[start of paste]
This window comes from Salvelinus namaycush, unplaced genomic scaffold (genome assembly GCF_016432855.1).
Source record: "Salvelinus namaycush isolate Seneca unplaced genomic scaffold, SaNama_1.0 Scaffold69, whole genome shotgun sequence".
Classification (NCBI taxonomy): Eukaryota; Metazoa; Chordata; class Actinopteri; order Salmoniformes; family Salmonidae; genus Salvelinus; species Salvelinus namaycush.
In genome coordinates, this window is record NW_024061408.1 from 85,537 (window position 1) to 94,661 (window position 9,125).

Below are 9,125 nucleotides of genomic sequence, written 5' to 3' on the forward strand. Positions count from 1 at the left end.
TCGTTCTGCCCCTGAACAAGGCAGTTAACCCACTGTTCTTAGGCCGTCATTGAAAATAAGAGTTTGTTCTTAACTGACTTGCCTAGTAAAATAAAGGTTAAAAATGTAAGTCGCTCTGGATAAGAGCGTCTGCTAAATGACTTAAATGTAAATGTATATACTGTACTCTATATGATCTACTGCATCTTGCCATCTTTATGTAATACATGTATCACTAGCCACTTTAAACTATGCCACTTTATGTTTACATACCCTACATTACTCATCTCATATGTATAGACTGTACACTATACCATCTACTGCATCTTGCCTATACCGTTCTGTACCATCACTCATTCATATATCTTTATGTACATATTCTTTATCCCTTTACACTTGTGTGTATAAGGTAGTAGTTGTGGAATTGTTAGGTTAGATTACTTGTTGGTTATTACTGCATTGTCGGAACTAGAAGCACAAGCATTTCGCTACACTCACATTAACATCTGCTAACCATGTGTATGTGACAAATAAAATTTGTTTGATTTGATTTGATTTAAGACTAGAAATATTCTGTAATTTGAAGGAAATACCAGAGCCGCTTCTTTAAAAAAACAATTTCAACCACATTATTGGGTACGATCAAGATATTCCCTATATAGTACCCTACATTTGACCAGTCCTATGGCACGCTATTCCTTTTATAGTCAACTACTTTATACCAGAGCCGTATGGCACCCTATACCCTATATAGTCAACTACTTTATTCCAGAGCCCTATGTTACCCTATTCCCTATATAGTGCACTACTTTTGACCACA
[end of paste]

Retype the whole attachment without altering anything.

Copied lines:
This window comes from Salvelinus namaycush, unplaced genomic scaffold (genome assembly GCF_016432855.1).
Source record: "Salvelinus namaycush isolate Seneca unplaced genomic scaffold, SaNama_1.0 Scaffold69, whole genome shotgun sequence".
Classification (NCBI taxonomy): Eukaryota; Metazoa; Chordata; class Actinopteri; order Salmoniformes; family Salmonidae; genus Salvelinus; species Salvelinus namaycush.
In genome coordinates, this window is record NW_024061408.1 from 85,537 (window position 1) to 94,661 (window position 9,125).

Below are 9,125 nucleotides of genomic sequence, written 5' to 3' on the forward strand. Positions count from 1 at the left end.
TCGTTCTGCCCCTGAACAAGGCAGTTAACCCACTGTTCTTAGGCCGTCATTGAAAATAAGAGTTTGTTCTTAACTGACTTGCCTAGTAAAATAAAGGTTAAAAATGTAAGTCGCTCTGGATAAGAGCGTCTGCTAAATGACTTAAATGTAAATGTATATACTGTACTCTATATGATCTACTGCATCTTGCCATCTTTATGTAATACATGTATCACTAGCCACTTTAAACTATGCCACTTTATGTTTACATACCCTACATTACTCATCTCATATGTATAGACTGTACACTATACCATCTACTGCATCTTGCCTATACCGTTCTGTACCATCACTCATTCATATATCTTTATGTACATATTCTTTATCCCTTTACACTTGTGTGTATAAGGTAGTAGTTGTGGAATTGTTAGGTTAGATTACTTGTTGGTTATTACTGCATTGTCGGAACTAGAAGCACAAGCATTTCGCTACACTCACATTAACATCTGCTAACCATGTGTATGTGACAAATAAAATTTGTTTGATTTGATTTGATTTAAGACTAGAAATATTCTGTAATTTGAAGGAAATACCAGAGCCGCTTCTTTAAAAAAACAATTTCAACCACATTATTGGGTACGATCAAGATATTCCCTATATAGTACCCTACATTTGACCAGTCCTATGGCACGCTATTCCTTTTATAGTCAACTACTTTATACCAGAGCCGTATGGCACCCTATACCCTATATAGTCAACTACTTTATTCCAGAGCCCTATGTTACCCTATTCCCTATATAGTGCACTACTTTTGACCACA